Representatives from Masvingo’s administrative districts, seconded by party districts, complete the committee. Mahofa confirmed the existence of the committee, saying it will work closely with the provincial lands committee in identifying and allocating projects.

Ideally, this should be the role of the Zimbabwe Investment Authority (ZIA), born out of the merger of the Export Processing Zones Authority and the Zimbabwe Investment Centre to create a one-stop-shop for quicker and easier investment. ZIA’s mandate is to promote and facilitate both foreign direct investment and local investment.

This week, Matuke thumbed his nose at ZIA saying his committee would only work with people who would have been approved by the ZANU-PF leadership.
“Our committee doesn’t operate on its own; we have leaders at the top who recommend people we can work with. We are a bit on the technical side,” he said.

Reports also suggest that government could move thousands of people from their villages in Chivi and Mwenezi District to pave way for the establishment of a 25 000-hectare irrigation scheme for which the dam was primarily built.

Villagers within the vicinity of the dam are therefore seething with anger amid fears that they could completely miss out on the planned projects.
Among the irate villagers are 20 000 people who were removed from the dam site during construction who were temporarily settled at Chingwizi Camp.

Talk has it that the settlers at Chingwizi Camp have been forgotten, as ZANU-PF heavyweights are now prioritising their own interests at their expense.
Mahofa claimed this week that the villagers would be the first beneficiaries of the irrigation scheme.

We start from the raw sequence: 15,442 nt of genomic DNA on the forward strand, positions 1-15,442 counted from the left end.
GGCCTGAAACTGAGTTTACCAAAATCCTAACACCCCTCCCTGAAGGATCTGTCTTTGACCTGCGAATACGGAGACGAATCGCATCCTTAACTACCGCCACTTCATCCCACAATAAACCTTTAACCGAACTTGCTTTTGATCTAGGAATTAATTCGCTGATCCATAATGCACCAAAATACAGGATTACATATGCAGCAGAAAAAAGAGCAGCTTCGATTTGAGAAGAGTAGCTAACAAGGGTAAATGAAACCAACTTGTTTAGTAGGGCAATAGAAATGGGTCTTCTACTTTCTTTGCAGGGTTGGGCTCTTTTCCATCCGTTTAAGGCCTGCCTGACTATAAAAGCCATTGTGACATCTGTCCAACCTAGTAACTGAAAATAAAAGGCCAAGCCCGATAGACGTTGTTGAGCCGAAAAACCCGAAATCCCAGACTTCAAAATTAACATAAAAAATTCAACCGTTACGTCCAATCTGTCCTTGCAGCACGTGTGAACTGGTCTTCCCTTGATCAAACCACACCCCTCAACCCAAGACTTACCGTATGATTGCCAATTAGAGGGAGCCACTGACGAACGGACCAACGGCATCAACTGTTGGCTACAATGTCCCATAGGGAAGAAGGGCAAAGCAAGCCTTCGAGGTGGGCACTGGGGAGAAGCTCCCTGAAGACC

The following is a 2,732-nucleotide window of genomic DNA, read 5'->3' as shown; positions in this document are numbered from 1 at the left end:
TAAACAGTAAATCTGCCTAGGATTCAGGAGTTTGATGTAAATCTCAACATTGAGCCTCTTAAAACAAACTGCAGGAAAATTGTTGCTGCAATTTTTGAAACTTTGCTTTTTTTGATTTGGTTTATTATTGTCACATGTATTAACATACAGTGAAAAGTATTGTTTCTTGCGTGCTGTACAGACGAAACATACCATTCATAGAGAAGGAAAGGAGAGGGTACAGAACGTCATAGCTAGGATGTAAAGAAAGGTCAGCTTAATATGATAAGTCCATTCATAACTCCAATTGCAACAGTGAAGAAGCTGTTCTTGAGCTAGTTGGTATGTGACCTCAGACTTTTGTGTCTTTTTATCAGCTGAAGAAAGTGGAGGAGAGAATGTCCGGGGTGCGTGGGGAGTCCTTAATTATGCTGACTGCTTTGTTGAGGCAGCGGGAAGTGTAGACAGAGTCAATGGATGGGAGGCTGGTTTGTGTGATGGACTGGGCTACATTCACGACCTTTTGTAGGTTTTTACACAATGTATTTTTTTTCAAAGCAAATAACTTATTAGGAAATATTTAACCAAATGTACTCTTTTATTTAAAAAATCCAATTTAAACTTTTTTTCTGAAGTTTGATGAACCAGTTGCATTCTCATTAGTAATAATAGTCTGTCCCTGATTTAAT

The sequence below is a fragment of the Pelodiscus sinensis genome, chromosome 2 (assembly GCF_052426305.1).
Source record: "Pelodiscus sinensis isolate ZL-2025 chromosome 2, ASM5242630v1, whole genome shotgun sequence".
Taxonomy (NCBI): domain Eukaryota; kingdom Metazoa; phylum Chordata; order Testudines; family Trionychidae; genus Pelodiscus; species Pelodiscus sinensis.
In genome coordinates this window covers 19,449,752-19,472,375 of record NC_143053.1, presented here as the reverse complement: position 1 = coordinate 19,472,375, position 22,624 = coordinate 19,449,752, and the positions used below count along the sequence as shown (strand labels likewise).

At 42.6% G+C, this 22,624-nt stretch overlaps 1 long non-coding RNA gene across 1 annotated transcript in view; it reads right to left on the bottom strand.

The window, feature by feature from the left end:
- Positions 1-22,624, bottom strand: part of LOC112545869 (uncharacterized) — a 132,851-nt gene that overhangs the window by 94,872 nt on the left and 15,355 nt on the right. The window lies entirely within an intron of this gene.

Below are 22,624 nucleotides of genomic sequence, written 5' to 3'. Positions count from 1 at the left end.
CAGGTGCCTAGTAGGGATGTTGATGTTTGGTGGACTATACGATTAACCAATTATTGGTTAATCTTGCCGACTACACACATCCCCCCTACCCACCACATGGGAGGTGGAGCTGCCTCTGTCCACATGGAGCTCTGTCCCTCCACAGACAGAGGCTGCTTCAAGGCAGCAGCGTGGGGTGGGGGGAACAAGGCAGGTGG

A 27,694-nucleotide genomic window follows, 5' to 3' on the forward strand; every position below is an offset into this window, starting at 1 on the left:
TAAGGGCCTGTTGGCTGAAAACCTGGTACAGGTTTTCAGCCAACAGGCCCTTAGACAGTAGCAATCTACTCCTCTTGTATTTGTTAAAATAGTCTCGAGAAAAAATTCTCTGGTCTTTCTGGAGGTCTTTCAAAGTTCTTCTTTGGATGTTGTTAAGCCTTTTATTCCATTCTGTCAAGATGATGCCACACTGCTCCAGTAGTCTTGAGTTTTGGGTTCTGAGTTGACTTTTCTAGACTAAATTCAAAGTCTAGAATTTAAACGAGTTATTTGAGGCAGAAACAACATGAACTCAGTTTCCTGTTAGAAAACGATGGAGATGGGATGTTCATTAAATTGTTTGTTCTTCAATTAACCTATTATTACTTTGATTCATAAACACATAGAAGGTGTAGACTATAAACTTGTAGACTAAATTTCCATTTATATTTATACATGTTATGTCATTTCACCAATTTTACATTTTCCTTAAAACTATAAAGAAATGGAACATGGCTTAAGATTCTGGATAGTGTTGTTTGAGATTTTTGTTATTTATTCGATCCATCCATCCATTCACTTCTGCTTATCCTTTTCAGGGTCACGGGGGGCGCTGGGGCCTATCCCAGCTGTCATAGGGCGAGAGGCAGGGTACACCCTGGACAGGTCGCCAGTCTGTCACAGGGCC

She said: “I am actually coming from a meeting in which I emphasised that these people will be the first to benefit from the irrigation scheme. So they should be rest assured because they will be first to benefit.”

Observers said politics of patronage should have no place in Zimbabwe.
If Tokwe-Mukosi is to be a success story, the investment rule book needs to be followed to the letter.
Economist, John Robertson, said the setting up of a committee of politicians to lead the process was an affront on investment.

“That’s the sort of thing that prevents investment. The last thing real investors would want is someone trying to use their political privilege to make money saying people who want to invest should come to me. Once we do that, we make it very difficult for investors and they will say we are better staying away,” said Robertson.

“I would advise government to start making an investment plan. Investors are attracted by good planning. That area needs a good business plan and once we have that plan, we can sit back and let investors compete on their own. Projects of that nature need planners who are able to imagine what could happen in the near future and plan projects around the dam, which will attract investors who are willing to stay,” he added.

Economist, Kingston Kanyile, said priority should be given to locals, followed by partnerships with external investors.

“We will never realise the full value of that dam if local people are left out,” he said. “Let us give locals the right of first refusal and balance that out with the aspirations of foreign investors.”
Kanyile said if the local political leadership were to be involved, it should be through ZIA, for transparency purposes.


  • comment-avatar
    I am not the one 5 years ago

    A dam in the middle of a dump and people are dreaming of untold riches…..very sad.
    Dream on, as any person or country with real money goes where their money makes them more money and they dont care about any local benefit unless there are ulterior motives, in which case it will turn very ugly.